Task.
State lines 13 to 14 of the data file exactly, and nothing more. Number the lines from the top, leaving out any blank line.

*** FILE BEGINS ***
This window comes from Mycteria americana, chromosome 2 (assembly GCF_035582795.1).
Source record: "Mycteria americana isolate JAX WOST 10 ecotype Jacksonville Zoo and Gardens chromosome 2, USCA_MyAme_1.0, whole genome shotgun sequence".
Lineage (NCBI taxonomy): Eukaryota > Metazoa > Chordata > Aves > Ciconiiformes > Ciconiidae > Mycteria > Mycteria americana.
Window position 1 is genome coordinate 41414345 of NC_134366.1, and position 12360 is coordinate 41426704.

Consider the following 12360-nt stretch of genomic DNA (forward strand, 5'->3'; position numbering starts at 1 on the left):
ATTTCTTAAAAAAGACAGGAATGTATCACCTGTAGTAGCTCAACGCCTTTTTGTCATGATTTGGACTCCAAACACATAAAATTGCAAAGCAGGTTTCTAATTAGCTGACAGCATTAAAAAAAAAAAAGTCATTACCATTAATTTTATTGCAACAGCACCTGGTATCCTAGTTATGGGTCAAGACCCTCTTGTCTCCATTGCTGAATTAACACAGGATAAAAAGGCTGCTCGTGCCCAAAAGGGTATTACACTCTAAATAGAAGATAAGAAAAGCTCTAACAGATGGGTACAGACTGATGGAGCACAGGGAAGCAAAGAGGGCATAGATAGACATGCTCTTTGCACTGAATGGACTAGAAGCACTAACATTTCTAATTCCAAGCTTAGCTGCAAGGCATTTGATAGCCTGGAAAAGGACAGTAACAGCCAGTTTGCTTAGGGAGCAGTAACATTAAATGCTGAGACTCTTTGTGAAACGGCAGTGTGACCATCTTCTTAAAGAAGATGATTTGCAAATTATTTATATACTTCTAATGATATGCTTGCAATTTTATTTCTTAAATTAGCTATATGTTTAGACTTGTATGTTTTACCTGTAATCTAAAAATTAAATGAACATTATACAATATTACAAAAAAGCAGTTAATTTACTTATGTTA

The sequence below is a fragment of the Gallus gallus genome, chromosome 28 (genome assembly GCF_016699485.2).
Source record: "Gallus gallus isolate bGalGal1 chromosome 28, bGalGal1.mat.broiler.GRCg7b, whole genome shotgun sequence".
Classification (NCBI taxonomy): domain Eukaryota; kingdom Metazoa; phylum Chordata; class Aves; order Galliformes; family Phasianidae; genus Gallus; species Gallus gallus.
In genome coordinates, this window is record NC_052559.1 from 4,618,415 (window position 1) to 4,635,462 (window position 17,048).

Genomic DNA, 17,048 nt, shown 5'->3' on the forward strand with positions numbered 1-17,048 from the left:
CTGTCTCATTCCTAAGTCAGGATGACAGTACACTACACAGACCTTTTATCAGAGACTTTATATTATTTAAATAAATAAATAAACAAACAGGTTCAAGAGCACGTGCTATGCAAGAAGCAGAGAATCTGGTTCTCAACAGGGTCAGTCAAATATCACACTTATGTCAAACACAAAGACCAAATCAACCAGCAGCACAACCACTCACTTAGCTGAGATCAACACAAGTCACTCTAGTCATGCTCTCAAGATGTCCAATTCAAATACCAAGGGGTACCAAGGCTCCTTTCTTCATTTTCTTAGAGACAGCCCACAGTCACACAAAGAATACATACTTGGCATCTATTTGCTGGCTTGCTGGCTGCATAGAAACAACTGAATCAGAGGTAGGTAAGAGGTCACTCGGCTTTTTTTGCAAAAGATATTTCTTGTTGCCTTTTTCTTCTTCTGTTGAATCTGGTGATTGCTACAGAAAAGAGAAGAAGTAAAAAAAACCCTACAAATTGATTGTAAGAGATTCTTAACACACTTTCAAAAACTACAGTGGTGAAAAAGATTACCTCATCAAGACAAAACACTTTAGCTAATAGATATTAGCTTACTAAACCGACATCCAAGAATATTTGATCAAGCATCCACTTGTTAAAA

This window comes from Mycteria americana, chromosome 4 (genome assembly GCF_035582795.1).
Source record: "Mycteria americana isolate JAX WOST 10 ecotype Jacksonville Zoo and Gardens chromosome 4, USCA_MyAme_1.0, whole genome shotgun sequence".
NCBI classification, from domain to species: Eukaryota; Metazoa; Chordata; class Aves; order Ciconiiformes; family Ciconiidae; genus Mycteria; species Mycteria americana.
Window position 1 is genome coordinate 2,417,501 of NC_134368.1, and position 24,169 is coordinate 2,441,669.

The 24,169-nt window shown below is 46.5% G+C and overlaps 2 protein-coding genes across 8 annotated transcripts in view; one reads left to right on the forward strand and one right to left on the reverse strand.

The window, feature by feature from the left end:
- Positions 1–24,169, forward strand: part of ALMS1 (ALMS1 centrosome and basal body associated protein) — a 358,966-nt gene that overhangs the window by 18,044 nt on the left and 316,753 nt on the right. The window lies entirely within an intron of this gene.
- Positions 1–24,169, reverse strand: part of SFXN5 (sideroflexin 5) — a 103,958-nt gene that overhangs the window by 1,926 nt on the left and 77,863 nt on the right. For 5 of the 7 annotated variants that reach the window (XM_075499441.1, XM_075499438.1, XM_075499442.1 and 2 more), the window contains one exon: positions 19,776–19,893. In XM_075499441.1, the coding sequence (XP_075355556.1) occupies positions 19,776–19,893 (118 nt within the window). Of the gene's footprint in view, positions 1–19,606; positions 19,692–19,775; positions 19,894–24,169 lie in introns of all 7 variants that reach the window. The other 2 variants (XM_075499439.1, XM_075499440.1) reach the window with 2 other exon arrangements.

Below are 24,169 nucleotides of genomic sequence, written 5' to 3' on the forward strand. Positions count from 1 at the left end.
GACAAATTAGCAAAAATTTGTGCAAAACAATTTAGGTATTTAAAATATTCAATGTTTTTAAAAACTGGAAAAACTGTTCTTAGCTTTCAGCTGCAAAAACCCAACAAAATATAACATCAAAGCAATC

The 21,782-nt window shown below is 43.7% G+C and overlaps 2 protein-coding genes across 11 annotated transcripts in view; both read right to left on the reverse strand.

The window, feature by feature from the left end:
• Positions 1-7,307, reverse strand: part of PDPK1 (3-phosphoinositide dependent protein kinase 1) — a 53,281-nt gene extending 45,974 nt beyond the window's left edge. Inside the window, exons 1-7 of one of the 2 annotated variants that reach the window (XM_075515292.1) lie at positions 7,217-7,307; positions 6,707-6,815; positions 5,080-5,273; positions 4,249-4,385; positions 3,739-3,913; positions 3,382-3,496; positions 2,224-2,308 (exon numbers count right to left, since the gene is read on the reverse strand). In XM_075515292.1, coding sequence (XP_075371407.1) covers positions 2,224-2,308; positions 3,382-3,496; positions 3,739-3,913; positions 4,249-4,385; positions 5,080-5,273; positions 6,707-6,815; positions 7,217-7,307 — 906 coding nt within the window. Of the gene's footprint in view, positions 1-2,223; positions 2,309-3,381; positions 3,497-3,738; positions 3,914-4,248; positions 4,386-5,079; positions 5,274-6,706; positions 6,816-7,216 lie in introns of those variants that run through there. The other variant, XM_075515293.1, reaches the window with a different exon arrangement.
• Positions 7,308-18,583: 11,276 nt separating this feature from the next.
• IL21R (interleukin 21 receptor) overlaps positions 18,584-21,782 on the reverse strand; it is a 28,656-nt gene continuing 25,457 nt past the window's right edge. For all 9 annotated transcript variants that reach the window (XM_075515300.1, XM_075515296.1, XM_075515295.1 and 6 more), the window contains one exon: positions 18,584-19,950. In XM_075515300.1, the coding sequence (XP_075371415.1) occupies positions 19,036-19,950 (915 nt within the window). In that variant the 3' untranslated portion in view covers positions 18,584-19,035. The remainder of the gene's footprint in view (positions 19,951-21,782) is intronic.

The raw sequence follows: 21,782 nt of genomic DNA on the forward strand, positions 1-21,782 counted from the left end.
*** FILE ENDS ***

This window comes from Mycteria americana, chromosome 4 (genome assembly GCF_035582795.1).
Source record: "Mycteria americana isolate JAX WOST 10 ecotype Jacksonville Zoo and Gardens chromosome 4, USCA_MyAme_1.0, whole genome shotgun sequence".